Strong police presence as hundreds defy ban of far-right ‘Lukov March’ in Sofia

Defying Sofia mayor Yordanka Fandukova’s refusal of permission for the annual “Lukov March” honouring a 1930s ultra-nationalist leader, about 200 people turned out in the centre of Sofia on the evening of February 15 – which was followed by Fandukova issuing a new order terminating the march.

But at 7pm, an hour and a half after the scheduled start, the march was still proceeding through the centre of Sofia, escorted by police.

Sofia municipality said that at 5.30pm, it had received a letter from the head of the Sofia directorate of the Interior Ministry asking the mayor of Sofia to take steps to end the event.

The letter said that people gathered near the starting point of the event, in the area of Alexander Nevsky cathedral and Oborishte Street, included people who had been involved in offences previously, including at sporting events.

There also were people meeting the description of some of the participants in the violations of public order on February 14 in Plovdiv, where a mob of anti-Islam protesters vandalised a mosque and marched on the Turkish consulate.

Ahead of the start of the march, organisers remained defiant in the face of Fandukova’s refusal to give permission for it, saying that they intended exercising their constitutional rights.

“Sofia is now under police siege, but that should not make us scared or waver,” local media quoted organisers as saying.

The organisers changed the originally planned route, keeping the new route secret to, as they claimed, “prevent provocations”.

They said that they had been told that the march would be formally banned, which they interpreted as, “with what we have been doing for the past 10 years (the march first was held in 2003) we have scared someone”.

The march, organised by the far-right Bulgarian National Union, honours a general who was war minister from 1935 to 1938 and led the ultra-nationalist, pro-Nazi Germany Union of Bulgarian Legions from 1932 until his assassination on the orders of the Bulgarian Communist Party in 1943.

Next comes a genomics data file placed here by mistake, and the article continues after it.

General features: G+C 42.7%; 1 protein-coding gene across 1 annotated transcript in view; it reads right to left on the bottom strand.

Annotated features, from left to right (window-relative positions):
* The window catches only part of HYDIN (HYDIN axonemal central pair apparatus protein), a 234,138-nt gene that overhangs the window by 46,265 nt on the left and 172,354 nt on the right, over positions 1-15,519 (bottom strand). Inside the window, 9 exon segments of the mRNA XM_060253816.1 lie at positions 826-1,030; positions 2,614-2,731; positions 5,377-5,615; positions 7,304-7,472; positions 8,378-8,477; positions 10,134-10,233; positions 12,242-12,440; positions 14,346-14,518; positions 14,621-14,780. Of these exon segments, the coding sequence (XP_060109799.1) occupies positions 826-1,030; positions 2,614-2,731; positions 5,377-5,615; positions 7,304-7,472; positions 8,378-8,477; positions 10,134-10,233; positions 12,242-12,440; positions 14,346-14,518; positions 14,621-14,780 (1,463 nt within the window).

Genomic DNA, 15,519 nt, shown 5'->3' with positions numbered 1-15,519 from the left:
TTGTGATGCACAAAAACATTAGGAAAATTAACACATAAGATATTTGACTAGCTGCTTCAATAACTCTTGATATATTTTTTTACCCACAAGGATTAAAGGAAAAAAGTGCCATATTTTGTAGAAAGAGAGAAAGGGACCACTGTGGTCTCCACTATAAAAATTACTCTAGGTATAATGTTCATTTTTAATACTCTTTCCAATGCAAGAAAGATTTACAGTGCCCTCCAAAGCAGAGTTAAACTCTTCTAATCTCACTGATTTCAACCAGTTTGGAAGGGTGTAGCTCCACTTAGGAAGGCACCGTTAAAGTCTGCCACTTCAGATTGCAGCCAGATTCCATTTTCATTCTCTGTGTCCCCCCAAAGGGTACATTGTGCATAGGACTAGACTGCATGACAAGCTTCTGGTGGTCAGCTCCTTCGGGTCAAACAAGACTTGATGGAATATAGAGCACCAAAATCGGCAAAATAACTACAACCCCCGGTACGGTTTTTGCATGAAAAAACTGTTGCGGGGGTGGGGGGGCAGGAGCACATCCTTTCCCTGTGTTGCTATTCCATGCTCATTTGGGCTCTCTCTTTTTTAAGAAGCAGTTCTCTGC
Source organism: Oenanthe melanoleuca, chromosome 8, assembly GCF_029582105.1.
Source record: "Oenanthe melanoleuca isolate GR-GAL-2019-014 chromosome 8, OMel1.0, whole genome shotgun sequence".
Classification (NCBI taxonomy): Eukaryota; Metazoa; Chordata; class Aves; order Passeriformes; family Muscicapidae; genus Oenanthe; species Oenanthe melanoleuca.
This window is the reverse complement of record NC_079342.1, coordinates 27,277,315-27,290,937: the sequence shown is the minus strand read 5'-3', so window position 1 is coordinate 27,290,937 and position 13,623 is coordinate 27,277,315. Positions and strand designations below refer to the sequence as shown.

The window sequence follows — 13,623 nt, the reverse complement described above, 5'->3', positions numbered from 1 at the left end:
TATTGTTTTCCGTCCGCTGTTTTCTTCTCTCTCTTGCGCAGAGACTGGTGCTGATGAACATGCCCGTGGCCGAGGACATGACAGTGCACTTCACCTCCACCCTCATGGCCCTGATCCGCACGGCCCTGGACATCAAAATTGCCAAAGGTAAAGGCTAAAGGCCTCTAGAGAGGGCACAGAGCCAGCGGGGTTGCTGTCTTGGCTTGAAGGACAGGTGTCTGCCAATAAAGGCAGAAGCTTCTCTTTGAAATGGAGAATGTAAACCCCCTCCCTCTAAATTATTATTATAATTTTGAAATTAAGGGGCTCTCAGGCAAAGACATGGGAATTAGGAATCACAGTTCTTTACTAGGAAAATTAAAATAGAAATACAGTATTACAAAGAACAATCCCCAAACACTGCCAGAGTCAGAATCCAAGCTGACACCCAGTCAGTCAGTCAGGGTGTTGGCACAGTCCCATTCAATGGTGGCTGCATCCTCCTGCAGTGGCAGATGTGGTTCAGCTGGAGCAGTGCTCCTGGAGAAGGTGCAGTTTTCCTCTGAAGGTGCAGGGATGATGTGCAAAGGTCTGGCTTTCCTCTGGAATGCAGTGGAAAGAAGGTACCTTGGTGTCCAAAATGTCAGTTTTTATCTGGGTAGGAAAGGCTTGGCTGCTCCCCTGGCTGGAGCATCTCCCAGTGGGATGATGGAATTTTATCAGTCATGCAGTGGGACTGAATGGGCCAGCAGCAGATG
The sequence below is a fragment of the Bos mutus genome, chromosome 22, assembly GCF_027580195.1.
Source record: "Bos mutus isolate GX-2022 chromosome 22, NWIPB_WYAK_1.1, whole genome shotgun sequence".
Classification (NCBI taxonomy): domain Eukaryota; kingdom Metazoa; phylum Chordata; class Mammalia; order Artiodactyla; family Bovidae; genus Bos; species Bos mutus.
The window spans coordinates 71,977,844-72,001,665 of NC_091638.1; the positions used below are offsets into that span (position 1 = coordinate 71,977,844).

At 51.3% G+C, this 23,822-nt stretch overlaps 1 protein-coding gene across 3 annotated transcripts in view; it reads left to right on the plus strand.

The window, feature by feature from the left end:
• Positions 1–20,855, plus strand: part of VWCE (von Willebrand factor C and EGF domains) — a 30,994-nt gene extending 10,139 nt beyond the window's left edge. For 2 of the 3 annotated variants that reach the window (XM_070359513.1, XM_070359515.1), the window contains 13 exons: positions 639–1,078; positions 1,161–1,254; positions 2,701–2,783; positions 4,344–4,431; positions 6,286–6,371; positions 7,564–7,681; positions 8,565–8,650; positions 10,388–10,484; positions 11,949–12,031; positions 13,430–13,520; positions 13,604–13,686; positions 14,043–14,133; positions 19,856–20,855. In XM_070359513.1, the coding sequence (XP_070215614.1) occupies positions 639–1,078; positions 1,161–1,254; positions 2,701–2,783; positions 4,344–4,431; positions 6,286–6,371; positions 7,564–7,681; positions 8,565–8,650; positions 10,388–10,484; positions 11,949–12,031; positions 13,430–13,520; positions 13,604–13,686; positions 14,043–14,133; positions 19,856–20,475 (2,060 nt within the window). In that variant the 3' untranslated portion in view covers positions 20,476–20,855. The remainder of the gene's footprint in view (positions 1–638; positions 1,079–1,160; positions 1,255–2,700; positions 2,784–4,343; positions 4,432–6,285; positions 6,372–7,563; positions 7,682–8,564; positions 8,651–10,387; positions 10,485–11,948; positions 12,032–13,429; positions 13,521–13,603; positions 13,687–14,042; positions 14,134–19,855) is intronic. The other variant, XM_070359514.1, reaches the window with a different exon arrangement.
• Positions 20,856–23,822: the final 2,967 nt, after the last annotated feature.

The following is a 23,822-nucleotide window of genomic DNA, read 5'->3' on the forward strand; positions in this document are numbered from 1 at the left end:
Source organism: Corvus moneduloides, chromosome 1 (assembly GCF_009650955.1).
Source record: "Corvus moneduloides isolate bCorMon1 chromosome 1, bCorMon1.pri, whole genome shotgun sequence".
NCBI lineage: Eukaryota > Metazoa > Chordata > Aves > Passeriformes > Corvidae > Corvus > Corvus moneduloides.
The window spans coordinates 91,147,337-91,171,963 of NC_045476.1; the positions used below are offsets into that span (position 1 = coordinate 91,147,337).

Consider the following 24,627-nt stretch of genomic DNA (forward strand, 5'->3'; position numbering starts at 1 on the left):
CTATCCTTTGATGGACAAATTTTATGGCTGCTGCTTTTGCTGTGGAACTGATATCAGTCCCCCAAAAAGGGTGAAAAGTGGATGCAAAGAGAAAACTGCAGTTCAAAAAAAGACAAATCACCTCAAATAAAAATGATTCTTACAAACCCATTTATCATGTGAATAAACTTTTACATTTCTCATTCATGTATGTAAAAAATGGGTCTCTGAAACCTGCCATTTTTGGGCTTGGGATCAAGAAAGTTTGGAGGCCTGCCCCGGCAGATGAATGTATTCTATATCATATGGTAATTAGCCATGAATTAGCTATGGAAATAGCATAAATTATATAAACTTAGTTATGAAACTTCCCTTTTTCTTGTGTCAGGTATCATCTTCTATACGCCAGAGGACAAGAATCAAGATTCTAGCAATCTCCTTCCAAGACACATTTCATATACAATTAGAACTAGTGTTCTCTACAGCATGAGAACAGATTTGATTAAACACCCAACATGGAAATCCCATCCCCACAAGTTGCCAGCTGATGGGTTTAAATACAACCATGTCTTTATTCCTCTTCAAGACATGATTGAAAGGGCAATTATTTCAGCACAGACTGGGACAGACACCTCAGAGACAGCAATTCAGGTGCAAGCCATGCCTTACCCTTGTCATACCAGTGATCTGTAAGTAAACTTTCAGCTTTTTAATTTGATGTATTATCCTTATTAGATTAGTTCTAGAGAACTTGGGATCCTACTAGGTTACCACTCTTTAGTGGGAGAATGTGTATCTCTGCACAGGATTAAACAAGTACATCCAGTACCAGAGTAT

Organisers, who deny that Lukov was an anti-Semitic fascist or that they are neo-fascists, said that “the descendants of the murders of general Hristo Lukov are afraid of what we are doing.”

Ahead of the march, there was a strong police turnout in various parts of the centre of Sofia. Police checked and recorded the identity documents of those arriving for the march and searched them for weapons and alcohol.

Later on the evening of February 15, the Interior Ministry said that 10 participants in the march had been taken to police stations for questioning because they did not have official identity documents in their possession and were in possession of weapons. One was identified as a participant in the February 14 events in Plovdiv.

Earlier on February 15, the Bulgarian Socialist Party issued a statement against the Lukov March, describing the event as a demonstration of the ideology of hatred and resentment, a crude attempt at historical revisionism and worship of the dead Third Reich”.

Earlier, there were calls for the banning of the march, including from the Shalom Organisation of the Jews in Bulgaria, the Movement for Rights and Freedoms and the Reformist Bloc.

* In a statement on February 16, the United States embassy in Sofia said that it “notes with concern” the violent events in Plovdiv on February 14 and the unsanctioned Lukov march in Sofia on February 15.

“While we support the principle of free speech, that democratic freedom must not be used to spread intolerance and xenophobia.

The US embassy said that it was standing with “the Bulgarian leaders and citizens who have condemned xenophobia and religious intolerance and joins them in urging respect for the human rights that are fundamental to democratic societies”.



The Sofia Globe staff

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